Demographic change with its spatial and economic effects is apparent in Europe and is a major challenge for spatial development in the NWE territory. 2 major questions have to be answered: What can be done to support local care networks? (Commission of the European Communities) How can the EU strengthen its social capital in the field of elderly and thereby reduce social costs on local and regional level? The SeNS project aims to strengthen senior networks to enable a self-determined satisfying life for every senior. to use the social capital of these networks for the ageing NWE society and thus permanently relieve the welfare systems. Therefore SeNS will develop a viable sustainable model for Senior Network Support with different modules to enable the responsible institutions to assess whether the required networks in a spatial unit (quarter. city. region) are present and if they are sufficient. what the strategies look like to create the sufficient degree of cross-linking in terms of social capital (bonding. bridging. linking). what measures. instruments and tools are appropriate and necessary to support Senior Network(s) sustainable and how the issue “Senior Network Support” can be promoted in the local public and particularly on the European level will have a sustainable and durable lobby. The SeNS age image is a positive one of the active. engaged. experienced elderly. Ageing of individuals and society is regarded as a chance in developing NWE’s cities by taking the opportunities in terms of building social capital and enhancing senior citizens’ quality of life by empowering them to take part in a full range of activities in different spheres. Ensuring the success of SeNS and to facilitate future learning the involvement and engagement of seniors and stakeholders is crucial: it is vital that older people have a voice in the way developments are pursued and equally important is the expertise and skills they can bring to the pilot actions.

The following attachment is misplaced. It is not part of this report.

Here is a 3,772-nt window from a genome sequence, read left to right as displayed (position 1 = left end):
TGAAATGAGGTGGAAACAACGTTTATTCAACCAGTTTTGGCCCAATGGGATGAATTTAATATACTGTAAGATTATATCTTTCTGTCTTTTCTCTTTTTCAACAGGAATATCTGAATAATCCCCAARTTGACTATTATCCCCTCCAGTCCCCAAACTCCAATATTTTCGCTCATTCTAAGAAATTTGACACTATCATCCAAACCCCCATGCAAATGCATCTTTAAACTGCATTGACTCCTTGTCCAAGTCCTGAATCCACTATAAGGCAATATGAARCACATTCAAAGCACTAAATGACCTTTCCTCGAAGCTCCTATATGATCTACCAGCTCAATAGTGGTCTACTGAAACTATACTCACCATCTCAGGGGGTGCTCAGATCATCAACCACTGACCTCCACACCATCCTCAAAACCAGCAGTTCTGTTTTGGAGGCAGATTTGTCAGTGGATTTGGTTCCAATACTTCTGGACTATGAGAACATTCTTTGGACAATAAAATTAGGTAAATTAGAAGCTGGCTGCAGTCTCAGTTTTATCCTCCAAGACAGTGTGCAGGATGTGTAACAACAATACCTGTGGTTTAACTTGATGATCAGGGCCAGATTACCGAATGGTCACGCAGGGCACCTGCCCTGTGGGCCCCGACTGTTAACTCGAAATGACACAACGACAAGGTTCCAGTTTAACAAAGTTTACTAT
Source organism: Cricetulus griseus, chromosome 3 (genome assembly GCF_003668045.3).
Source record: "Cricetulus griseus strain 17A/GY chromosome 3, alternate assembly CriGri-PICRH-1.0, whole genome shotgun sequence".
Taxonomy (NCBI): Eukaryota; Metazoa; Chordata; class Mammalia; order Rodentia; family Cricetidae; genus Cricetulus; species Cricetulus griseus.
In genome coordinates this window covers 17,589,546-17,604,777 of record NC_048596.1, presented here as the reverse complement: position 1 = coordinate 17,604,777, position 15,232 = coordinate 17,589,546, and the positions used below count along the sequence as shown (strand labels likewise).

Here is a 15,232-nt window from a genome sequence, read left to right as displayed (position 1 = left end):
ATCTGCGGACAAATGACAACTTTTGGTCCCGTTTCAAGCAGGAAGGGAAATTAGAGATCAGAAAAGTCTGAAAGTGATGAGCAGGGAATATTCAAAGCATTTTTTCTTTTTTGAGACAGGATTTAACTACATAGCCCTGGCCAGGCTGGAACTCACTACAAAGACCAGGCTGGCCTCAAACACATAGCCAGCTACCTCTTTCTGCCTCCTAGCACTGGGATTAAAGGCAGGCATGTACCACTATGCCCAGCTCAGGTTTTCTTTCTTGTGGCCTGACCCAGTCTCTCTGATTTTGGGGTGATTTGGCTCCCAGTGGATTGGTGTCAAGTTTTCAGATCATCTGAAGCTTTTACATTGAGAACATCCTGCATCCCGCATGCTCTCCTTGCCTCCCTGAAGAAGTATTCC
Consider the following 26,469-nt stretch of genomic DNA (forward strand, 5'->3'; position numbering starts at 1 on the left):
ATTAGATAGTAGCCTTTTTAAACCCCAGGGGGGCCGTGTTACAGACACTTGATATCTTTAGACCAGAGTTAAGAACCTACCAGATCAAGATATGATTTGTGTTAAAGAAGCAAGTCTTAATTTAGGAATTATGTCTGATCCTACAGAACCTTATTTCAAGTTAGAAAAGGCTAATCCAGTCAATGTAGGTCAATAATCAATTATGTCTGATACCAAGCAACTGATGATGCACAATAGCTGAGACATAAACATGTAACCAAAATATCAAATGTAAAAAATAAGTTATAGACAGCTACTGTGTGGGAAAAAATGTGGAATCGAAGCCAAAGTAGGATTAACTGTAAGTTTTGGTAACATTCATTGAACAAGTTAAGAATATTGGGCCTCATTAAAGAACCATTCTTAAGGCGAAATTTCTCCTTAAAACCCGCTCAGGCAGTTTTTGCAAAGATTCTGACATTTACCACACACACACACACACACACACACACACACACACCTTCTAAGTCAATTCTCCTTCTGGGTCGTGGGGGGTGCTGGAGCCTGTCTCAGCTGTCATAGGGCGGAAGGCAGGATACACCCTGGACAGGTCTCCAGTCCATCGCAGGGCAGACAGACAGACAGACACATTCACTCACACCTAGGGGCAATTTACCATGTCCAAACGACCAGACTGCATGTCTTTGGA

The project aims to empower elderly people to take part in a wide range of activities and areas. This not only enhances seniors’ lives, but it also favours the whole social tissue.
SeNS has developed the so called Page model, a 6-step process with instruments to develop support networks for senior citizens. The authors are Prof. Dominique Verté and Sarah Dury, from the Vrije Universiteit Brussel. This transnational model is helping project partners create and support sustainable networks on the ground.
SeNS partners support more than 50 senior-related networks involving governmental actors and/or non-public sector organisations on local and regional level. In this way, partners have been in contact with more than 86 500 people over 60 as well as with local volunteers and some professionals partners.
Some of these local actions include: Care networks for senior citizens involving the senior citizen and formal and informal caretakers (Care Network Support) in Genk (Belgium). The local action “Time to Share” saw the setting up of a ‘local exchange and trading system’ to create and strengthen networks of senior citizens. “Cook for Life” organised around 40 health and food related initiatives to support the network development of senior citizens. Special attention is given to an intergenerational and multicultural approach. The SHARED (Support Help Access Resources Educate Dementia) SeNS pilot in Stockport (UK) focuses on people with dementia. A short film gathers testimonies from its users.